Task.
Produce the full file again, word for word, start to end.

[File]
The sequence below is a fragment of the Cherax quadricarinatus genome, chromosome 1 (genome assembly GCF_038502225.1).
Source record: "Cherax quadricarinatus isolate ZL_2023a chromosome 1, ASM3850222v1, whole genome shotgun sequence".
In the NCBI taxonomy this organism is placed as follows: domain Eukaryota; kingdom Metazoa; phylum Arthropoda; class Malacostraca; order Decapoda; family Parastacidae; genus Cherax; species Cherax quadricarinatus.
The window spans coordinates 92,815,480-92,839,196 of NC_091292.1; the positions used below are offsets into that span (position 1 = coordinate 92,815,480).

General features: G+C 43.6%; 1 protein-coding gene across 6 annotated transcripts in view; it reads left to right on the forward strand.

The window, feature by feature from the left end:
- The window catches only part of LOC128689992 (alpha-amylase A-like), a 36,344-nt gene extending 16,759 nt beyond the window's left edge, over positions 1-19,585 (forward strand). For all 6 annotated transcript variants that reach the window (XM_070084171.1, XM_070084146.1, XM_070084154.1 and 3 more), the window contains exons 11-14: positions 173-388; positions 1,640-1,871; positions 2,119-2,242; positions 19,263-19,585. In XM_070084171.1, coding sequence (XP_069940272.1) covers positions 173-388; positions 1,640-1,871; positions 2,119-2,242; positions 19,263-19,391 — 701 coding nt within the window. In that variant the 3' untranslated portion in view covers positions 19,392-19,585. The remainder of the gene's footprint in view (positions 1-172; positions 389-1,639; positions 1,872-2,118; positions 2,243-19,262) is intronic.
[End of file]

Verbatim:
The sequence below is a fragment of the Cherax quadricarinatus genome, chromosome 1 (genome assembly GCF_038502225.1).
Source record: "Cherax quadricarinatus isolate ZL_2023a chromosome 1, ASM3850222v1, whole genome shotgun sequence".
In the NCBI taxonomy this organism is placed as follows: domain Eukaryota; kingdom Metazoa; phylum Arthropoda; class Malacostraca; order Decapoda; family Parastacidae; genus Cherax; species Cherax quadricarinatus.
The window spans coordinates 92,815,480-92,839,196 of NC_091292.1; the positions used below are offsets into that span (position 1 = coordinate 92,815,480).

General features: G+C 43.6%; 1 protein-coding gene across 6 annotated transcripts in view; it reads left to right on the forward strand.

The window, feature by feature from the left end:
- The window catches only part of LOC128689992 (alpha-amylase A-like), a 36,344-nt gene extending 16,759 nt beyond the window's left edge, over positions 1-19,585 (forward strand). For all 6 annotated transcript variants that reach the window (XM_070084171.1, XM_070084146.1, XM_070084154.1 and 3 more), the window contains exons 11-14: positions 173-388; positions 1,640-1,871; positions 2,119-2,242; positions 19,263-19,585. In XM_070084171.1, coding sequence (XP_069940272.1) covers positions 173-388; positions 1,640-1,871; positions 2,119-2,242; positions 19,263-19,391 — 701 coding nt within the window. In that variant the 3' untranslated portion in view covers positions 19,392-19,585. The remainder of the gene's footprint in view (positions 1-172; positions 389-1,639; positions 1,872-2,118; positions 2,243-19,262) is intronic.